The Efficient Market Hypothesis (EMH) states that the price of a security in a given time is an accurate representation of its actual value as it reflects all its available information. This first assumption states that the price of a security is a reflection of the total knowledge of all participants in the market. Even when this assumption is generally taken to be accurate, it does not take the fact that some factors could affect the market price, such as news or market announcements that may change the course of short-term and long-term trends. Technical analysis works most when the market is weakly efficient.
2. Price fluctuations move in patterns and trends that usually repeat; it does not move in random.
This second assumption states that short-term and long-term market trends can be identified, which gives the notion that traders can profit from trading in the market if they base on trend analyses.
Now, the technical analysis presents three underlying assumptions:
1. Market discounts
The main criticism of technical analysis is the fact that it does not consider the fundamental factors of security and only notes the price movements. Technical analysts think that there is no longer the need to review primary market factors separately as these already affect the market price of a security in the first place.
2. The trend of Price Movements
Technical analysts believe that rates fluctuate in short-, medium-, and long-term trends. They believe that a stock price is most likely to go on with a continuing trend than to move erratically.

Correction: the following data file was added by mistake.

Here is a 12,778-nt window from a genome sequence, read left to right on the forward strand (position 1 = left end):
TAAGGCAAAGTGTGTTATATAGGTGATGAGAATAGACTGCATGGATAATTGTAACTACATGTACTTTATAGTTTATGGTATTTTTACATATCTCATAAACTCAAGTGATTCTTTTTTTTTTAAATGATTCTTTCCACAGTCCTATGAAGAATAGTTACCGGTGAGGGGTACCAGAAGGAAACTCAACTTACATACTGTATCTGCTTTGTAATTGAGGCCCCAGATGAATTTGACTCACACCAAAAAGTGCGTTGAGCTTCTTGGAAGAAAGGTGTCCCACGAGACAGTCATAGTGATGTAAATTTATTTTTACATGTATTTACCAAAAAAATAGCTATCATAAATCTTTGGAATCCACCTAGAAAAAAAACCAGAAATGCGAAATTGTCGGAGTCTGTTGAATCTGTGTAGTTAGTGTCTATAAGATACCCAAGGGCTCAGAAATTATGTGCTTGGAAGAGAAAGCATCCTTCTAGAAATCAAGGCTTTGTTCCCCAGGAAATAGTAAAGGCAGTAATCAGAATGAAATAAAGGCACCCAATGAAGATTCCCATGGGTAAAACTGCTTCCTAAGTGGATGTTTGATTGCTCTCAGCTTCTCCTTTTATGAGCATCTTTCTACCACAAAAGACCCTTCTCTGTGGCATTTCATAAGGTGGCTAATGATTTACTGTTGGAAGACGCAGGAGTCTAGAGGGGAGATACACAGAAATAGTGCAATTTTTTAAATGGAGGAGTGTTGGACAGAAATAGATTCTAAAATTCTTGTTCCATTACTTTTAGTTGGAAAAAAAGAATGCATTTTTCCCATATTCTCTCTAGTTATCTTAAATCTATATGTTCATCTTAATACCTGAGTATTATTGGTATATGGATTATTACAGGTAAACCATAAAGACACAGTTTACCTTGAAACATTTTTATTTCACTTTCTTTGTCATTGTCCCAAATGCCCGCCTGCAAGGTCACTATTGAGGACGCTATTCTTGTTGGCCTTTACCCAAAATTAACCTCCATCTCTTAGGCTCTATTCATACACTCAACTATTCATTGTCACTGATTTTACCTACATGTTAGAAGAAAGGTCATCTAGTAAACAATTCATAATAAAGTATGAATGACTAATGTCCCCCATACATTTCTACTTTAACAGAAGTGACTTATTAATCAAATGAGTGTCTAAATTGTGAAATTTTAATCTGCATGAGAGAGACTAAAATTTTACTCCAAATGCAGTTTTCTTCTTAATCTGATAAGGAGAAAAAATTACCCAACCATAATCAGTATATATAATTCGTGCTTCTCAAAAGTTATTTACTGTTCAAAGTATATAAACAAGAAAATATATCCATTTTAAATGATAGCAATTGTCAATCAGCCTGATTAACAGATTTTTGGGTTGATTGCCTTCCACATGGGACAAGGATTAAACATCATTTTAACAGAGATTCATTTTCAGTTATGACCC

3. Trend Repetition
Technical analysts believe that the price movements reflect market psychology. It is predictable as market movements are likable to emotions like fear or excitement. They use chart patterns to analyze market movements and to understand the trends.
Using Technical Analysis
The technical analysis predicts price movements of any tradable instrument such as bonds, stocks, futures, and currency pairs, as long as these are dependent on the forces of supply and demand. Some take technical analysis only as the study of the effects of supply and demand. Technical analysis also applies to trade volume and open interest figures.
There are hundreds of patterns and signals developed by researchers to support technical analysis trading. They have also developed many types of trading systems that can help them predict price movement trades. Some indicators focus on market trends, while other signs focus on the strength or weakness of a trend and its probability of continuing.
Generally, technical analysts focus on the following:
- Price trends
- Volume and momentum indicators
- Chart patterns
- Moving averages
- Support and resistance levels
Technical Analysis and its Limitations
Another criticism of technical analysis is that it only works in limited cases because it is a self-fulfilling prophecy. An example is when traders who use technical analysis place a stop-loss order below a company’s 200-day moving average. When a lot of traders have done so, and the stock reaches the said price, there will be too much sell orders, pushing the stock down, therefore the anticipated movement of the trend.
As this continues, more traders will sell as they see the price decrease. This reinforces the strength of the trend. However, this kind of short-term selling movement will have little bearing on the asset’s price in the coming days, no matter how self-fulfilling it was for a short time. So to summarize, if enough people get pressured by the trend, it will lead to the anticipated movement. However, in the long run, if technical traders filled the market, it will not drive the price of every asset.